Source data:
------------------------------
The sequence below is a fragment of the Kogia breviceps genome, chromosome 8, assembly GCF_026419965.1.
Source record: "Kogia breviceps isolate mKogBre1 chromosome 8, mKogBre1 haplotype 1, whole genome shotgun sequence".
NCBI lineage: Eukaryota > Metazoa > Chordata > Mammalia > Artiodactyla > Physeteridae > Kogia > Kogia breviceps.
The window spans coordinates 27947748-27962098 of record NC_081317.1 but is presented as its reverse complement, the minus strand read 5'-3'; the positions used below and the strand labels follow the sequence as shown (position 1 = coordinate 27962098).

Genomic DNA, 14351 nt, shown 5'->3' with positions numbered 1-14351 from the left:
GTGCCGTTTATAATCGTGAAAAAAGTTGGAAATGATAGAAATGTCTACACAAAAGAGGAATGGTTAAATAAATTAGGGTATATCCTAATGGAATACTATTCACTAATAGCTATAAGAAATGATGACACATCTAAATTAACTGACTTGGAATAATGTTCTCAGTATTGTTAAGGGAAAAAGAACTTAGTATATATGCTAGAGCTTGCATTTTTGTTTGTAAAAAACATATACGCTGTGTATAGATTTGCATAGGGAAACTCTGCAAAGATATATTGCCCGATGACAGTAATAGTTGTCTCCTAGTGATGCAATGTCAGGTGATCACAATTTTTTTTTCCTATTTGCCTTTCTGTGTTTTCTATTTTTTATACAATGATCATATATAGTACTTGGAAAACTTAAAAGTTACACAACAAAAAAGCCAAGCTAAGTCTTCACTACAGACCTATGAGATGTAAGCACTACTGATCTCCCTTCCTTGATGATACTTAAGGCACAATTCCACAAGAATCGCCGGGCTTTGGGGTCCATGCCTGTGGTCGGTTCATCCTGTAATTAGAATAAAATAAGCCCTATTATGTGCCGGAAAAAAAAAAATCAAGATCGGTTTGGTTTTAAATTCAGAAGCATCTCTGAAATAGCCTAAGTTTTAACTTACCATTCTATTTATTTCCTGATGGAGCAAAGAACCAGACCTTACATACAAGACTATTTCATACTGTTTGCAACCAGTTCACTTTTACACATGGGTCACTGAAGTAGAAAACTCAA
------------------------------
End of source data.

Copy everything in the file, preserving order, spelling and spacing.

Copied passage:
The sequence below is a fragment of the Kogia breviceps genome, chromosome 8, assembly GCF_026419965.1.
Source record: "Kogia breviceps isolate mKogBre1 chromosome 8, mKogBre1 haplotype 1, whole genome shotgun sequence".
NCBI lineage: Eukaryota > Metazoa > Chordata > Mammalia > Artiodactyla > Physeteridae > Kogia > Kogia breviceps.
The window spans coordinates 27947748-27962098 of record NC_081317.1 but is presented as its reverse complement, the minus strand read 5'-3'; the positions used below and the strand labels follow the sequence as shown (position 1 = coordinate 27962098).

Genomic DNA, 14351 nt, shown 5'->3' with positions numbered 1-14351 from the left:
GTGCCGTTTATAATCGTGAAAAAAGTTGGAAATGATAGAAATGTCTACACAAAAGAGGAATGGTTAAATAAATTAGGGTATATCCTAATGGAATACTATTCACTAATAGCTATAAGAAATGATGACACATCTAAATTAACTGACTTGGAATAATGTTCTCAGTATTGTTAAGGGAAAAAGAACTTAGTATATATGCTAGAGCTTGCATTTTTGTTTGTAAAAAACATATACGCTGTGTATAGATTTGCATAGGGAAACTCTGCAAAGATATATTGCCCGATGACAGTAATAGTTGTCTCCTAGTGATGCAATGTCAGGTGATCACAATTTTTTTTTCCTATTTGCCTTTCTGTGTTTTCTATTTTTTATACAATGATCATATATAGTACTTGGAAAACTTAAAAGTTACACAACAAAAAAGCCAAGCTAAGTCTTCACTACAGACCTATGAGATGTAAGCACTACTGATCTCCCTTCCTTGATGATACTTAAGGCACAATTCCACAAGAATCGCCGGGCTTTGGGGTCCATGCCTGTGGTCGGTTCATCCTGTAATTAGAATAAAATAAGCCCTATTATGTGCCGGAAAAAAAAAAATCAAGATCGGTTTGGTTTTAAATTCAGAAGCATCTCTGAAATAGCCTAAGTTTTAACTTACCATTCTATTTATTTCCTGATGGAGCAAAGAACCAGACCTTACATACAAGACTATTTCATACTGTTTGCAACCAGTTCACTTTTACACATGGGTCACTGAAGTAGAAAACTCAA